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Spottie McIver, Killarney Hotel, Port Alfred, Eastern Cape, South Africa.
My sister Moira was friendly with Jocelyn Randall, the daughter of Avro Randall, who owned a chicken farm on the Southwell Road west of Port Alfred. On one occasion Moira was given a puppy of uncertain parentage by the Randalls. From his coat markings (predominantly white with black patches here and there) he was probably a mixture of Border collie and something else.
Spottie fitted right in at Killarney – he soon won the hearts of all who knew him. Several of the long-term guests (Mr. Armitage in particular) used to take him walking up the East Beach each day, a routine that Spottie loved. His coat shone because of the daily swims he used to take in the sea. My grandfather Pop Myhill was particularly attached to Spottie, so much so that he allowed him to crawl into his bed at night. What my grandmother made of this I don’t know – she never complained about it. Because of his fondness for Spottie, Pop allowed him to get away with murder and taught him many bad habits that were later impossible to correct.
Spottie used to wander far and wide. On one occasion, after we left Port Alfred in 1959, he was spotted killing sheep on De Wet Steyn’s farm on the Bathurst road outside of Port Alfred. Quite rightly of course, De Wet Steyn threatened to shoot Spottie unless my grandfather sent him elsewhere (the other dogs involved were shot). So Pop wrote a letter to Moira asking her to take Spottie to live with us in Krugersdorp. The following is a letter he wrote to her after putting Spottie on the train for Johannesburg.
June 25 1962
We are anxious to know about Spottie. We took him up to Grahamstown as there was a 4 hour wait and he would be miserable all on his own on that station. However we got him off alright and then there was another change at Alicedale and another wait there so we hope he was put into the Johannesburg train and arrived safely.
It’s miserable here without him. He had become a part of Killarney. The other 2 dogs were shot. I am sure Spot had nothing to do with killing sheep but apparently he was in it. I just could not be a party to having him shot so all we could do was send him up to you. I hope he settles down and is a happy dog as he always was here. Everyone loved old Spot around here so if he does not settle down perhaps Dick John would let him come to “The Pines” as he would be quite happy there with those 3 young children. Anyhow let us know what has happened to him.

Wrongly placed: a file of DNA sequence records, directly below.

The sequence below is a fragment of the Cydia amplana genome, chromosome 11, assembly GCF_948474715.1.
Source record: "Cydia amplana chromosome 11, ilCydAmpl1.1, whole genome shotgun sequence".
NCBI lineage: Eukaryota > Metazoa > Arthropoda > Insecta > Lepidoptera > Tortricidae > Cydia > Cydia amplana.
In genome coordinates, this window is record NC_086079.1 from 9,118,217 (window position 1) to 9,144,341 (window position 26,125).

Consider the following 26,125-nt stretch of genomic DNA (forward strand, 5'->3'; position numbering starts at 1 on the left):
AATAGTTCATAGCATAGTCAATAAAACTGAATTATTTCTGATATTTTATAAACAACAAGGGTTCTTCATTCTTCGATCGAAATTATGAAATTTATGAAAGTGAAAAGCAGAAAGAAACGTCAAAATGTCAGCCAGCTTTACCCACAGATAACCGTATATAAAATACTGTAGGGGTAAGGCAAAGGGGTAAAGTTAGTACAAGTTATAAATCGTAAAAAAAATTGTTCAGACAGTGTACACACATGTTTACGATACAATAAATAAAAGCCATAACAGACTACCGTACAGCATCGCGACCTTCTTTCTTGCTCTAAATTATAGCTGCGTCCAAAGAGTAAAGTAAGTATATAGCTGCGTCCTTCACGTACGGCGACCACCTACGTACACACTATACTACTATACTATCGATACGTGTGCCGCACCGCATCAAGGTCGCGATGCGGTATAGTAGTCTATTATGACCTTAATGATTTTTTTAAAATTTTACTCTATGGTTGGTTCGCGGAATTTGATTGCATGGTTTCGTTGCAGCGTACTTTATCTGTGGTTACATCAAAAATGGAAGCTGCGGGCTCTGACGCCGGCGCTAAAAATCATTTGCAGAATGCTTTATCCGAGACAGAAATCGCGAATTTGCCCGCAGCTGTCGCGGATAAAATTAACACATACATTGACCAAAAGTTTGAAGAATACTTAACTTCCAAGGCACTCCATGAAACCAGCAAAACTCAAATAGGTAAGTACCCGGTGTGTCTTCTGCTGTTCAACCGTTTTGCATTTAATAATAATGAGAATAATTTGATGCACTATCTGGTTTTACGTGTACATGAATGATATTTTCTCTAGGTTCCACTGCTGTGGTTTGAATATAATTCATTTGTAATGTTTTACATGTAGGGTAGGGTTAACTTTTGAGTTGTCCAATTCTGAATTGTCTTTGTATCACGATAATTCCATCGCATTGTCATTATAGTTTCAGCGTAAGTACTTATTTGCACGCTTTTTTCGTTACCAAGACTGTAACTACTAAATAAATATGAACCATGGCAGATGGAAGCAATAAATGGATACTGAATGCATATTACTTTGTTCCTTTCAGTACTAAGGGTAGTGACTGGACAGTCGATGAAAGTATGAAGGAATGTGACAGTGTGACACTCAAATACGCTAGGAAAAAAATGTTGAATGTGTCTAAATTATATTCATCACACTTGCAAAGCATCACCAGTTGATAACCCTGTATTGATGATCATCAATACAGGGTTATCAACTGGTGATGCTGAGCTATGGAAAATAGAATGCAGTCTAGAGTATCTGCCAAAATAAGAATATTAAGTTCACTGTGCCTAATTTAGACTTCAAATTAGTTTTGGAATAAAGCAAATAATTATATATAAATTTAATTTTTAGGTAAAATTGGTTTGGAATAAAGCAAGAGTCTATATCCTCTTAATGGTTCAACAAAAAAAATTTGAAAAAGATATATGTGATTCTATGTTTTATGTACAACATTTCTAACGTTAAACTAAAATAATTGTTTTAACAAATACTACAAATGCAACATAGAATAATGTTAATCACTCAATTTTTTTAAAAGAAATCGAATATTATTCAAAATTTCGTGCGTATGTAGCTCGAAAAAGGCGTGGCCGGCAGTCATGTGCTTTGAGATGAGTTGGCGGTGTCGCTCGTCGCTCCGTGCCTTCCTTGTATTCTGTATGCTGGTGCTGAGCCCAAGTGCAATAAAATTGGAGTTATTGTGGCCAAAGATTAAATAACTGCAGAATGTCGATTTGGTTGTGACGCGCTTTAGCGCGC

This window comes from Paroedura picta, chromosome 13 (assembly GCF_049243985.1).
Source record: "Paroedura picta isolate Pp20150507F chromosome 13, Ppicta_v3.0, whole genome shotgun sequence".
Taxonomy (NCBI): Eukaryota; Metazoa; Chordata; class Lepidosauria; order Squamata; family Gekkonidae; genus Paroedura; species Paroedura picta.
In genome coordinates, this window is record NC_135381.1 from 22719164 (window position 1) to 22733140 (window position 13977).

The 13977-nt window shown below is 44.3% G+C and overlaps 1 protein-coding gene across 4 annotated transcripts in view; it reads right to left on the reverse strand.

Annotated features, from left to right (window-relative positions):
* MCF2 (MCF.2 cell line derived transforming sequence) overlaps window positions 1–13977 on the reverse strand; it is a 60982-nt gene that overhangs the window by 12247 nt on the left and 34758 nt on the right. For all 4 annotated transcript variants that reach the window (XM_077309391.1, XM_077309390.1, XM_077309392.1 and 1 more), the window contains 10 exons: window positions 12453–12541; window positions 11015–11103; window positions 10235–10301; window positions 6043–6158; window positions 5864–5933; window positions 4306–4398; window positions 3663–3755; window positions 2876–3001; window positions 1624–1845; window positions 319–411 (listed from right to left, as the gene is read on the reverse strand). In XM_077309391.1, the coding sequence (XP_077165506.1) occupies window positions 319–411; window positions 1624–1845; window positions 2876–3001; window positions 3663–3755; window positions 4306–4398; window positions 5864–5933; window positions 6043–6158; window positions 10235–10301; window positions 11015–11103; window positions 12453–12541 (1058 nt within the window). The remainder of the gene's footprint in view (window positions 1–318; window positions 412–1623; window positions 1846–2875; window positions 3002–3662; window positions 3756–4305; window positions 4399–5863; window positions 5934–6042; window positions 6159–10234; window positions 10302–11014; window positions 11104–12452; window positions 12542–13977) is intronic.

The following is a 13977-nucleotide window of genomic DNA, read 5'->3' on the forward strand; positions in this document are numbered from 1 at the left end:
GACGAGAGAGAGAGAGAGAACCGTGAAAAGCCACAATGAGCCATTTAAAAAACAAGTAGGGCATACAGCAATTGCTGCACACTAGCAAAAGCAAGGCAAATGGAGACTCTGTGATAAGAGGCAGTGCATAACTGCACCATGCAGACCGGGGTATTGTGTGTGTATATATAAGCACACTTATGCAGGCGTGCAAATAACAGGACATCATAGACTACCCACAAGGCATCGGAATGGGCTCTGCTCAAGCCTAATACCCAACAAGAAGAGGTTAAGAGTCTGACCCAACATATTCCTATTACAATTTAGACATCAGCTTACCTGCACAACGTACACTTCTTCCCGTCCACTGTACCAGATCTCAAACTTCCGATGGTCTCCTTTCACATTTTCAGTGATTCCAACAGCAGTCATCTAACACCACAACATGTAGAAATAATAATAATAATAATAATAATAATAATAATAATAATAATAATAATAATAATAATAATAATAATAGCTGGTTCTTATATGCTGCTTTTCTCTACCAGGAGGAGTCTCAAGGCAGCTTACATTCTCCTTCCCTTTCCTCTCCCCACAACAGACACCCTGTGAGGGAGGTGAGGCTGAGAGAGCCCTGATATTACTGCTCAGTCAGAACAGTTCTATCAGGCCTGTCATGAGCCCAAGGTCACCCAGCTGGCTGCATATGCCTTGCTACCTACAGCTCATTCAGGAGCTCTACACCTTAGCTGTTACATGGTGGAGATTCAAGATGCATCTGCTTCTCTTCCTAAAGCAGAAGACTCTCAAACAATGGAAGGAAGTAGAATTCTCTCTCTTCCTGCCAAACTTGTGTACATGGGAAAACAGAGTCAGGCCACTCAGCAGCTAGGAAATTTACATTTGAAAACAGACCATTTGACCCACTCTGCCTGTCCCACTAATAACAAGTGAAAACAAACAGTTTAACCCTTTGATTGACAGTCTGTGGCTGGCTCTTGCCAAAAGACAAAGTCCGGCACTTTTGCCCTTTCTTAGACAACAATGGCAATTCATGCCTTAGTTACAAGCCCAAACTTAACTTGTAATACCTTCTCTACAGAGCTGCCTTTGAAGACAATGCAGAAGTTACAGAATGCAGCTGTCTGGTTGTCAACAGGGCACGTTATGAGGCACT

He knew that something was all wrong at was miserable all the way and at Grahamstown to make matters worse it was I suppose one of the coldest days we have had. Cold and windy so what with one thing and another it’s not a happy affair. However, let’s hope he is alright and no trouble. Your house does not give him much room to run around and he reckons to sleep in your room on your bad if he can manage it. Don’t mention to anyone that he was supposed to kill sheep, which I am sure he did not, and try to make him happy as he is rather unusual as dogs go. Very affectionate and so on and all he wants is to be taken a bit of notice of and a run out now and then.
Your affectionate Grandad
PS his licence is paid up for the year & pop-riveted on to his collar & can’t be taken off – Pop
There was another little dog with the next person with him I don’t know where he was going but I suppose was a bit of company for him
Note: he never did sleep on my Moira’s bed. Instead he chose my bed, to which I objected strongly, particularly because of the white hair he left behind. But I was never able to catch him at it because as soon as he heard my car he would disappear, leaving the evidence behind – a warm spot on the bed. You cannot teach an old dog new tricks.
November 7 2013
attached files: Photograph of Spottie on Beach in Port Alfred edited.jpg
3663/3%Last update: 2014-02-28 22:27
Author: Alan McIver
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